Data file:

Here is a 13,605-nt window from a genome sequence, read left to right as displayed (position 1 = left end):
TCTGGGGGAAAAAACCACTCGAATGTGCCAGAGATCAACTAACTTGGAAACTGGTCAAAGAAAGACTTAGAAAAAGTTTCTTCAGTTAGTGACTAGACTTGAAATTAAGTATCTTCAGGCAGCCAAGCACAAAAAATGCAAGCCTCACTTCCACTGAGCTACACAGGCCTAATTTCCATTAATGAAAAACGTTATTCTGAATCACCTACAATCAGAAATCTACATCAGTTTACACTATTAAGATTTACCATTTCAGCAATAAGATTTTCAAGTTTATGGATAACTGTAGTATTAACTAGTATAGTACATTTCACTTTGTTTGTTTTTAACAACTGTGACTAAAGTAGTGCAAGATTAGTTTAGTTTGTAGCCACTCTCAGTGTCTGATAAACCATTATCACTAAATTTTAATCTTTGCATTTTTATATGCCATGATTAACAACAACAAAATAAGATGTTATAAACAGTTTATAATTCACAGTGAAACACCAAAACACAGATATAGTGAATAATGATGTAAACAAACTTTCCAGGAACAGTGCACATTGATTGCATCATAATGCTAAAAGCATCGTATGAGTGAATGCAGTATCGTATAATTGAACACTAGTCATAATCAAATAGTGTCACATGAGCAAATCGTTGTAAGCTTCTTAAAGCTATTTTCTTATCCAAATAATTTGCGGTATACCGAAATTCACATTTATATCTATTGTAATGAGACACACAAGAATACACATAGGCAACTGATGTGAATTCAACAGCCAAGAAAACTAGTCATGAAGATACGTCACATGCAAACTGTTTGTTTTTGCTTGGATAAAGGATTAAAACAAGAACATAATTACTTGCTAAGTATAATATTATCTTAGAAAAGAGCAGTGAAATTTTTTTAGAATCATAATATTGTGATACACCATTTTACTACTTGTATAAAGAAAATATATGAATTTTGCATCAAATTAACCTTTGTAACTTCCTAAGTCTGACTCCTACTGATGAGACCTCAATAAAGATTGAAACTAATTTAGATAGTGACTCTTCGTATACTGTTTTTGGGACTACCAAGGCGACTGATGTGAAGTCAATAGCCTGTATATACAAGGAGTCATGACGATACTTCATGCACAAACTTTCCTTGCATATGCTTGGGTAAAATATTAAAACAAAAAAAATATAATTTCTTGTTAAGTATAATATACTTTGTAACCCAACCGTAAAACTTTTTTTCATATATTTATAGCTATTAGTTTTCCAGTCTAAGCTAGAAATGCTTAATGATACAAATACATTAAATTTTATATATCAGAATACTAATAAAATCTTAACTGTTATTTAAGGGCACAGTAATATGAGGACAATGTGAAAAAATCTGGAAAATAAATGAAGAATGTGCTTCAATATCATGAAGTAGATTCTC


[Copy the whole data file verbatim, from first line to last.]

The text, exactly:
Here is a 13,605-nt window from a genome sequence, read left to right as displayed (position 1 = left end):
TCTGGGGGAAAAAACCACTCGAATGTGCCAGAGATCAACTAACTTGGAAACTGGTCAAAGAAAGACTTAGAAAAAGTTTCTTCAGTTAGTGACTAGACTTGAAATTAAGTATCTTCAGGCAGCCAAGCACAAAAAATGCAAGCCTCACTTCCACTGAGCTACACAGGCCTAATTTCCATTAATGAAAAACGTTATTCTGAATCACCTACAATCAGAAATCTACATCAGTTTACACTATTAAGATTTACCATTTCAGCAATAAGATTTTCAAGTTTATGGATAACTGTAGTATTAACTAGTATAGTACATTTCACTTTGTTTGTTTTTAACAACTGTGACTAAAGTAGTGCAAGATTAGTTTAGTTTGTAGCCACTCTCAGTGTCTGATAAACCATTATCACTAAATTTTAATCTTTGCATTTTTATATGCCATGATTAACAACAACAAAATAAGATGTTATAAACAGTTTATAATTCACAGTGAAACACCAAAACACAGATATAGTGAATAATGATGTAAACAAACTTTCCAGGAACAGTGCACATTGATTGCATCATAATGCTAAAAGCATCGTATGAGTGAATGCAGTATCGTATAATTGAACACTAGTCATAATCAAATAGTGTCACATGAGCAAATCGTTGTAAGCTTCTTAAAGCTATTTTCTTATCCAAATAATTTGCGGTATACCGAAATTCACATTTATATCTATTGTAATGAGACACACAAGAATACACATAGGCAACTGATGTGAATTCAACAGCCAAGAAAACTAGTCATGAAGATACGTCACATGCAAACTGTTTGTTTTTGCTTGGATAAAGGATTAAAACAAGAACATAATTACTTGCTAAGTATAATATTATCTTAGAAAAGAGCAGTGAAATTTTTTTAGAATCATAATATTGTGATACACCATTTTACTACTTGTATAAAGAAAATATATGAATTTTGCATCAAATTAACCTTTGTAACTTCCTAAGTCTGACTCCTACTGATGAGACCTCAATAAAGATTGAAACTAATTTAGATAGTGACTCTTCGTATACTGTTTTTGGGACTACCAAGGCGACTGATGTGAAGTCAATAGCCTGTATATACAAGGAGTCATGACGATACTTCATGCACAAACTTTCCTTGCATATGCTTGGGTAAAATATTAAAACAAAAAAAATATAATTTCTTGTTAAGTATAATATACTTTGTAACCCAACCGTAAAACTTTTTTTCATATATTTATAGCTATTAGTTTTCCAGTCTAAGCTAGAAATGCTTAATGATACAAATACATTAAATTTTATATATCAGAATACTAATAAAATCTTAACTGTTATTTAAGGGCACAGTAATATGAGGACAATGTGAAAAAATCTGGAAAATAAATGAAGAATGTGCTTCAATATCATGAAGTAGATTCTC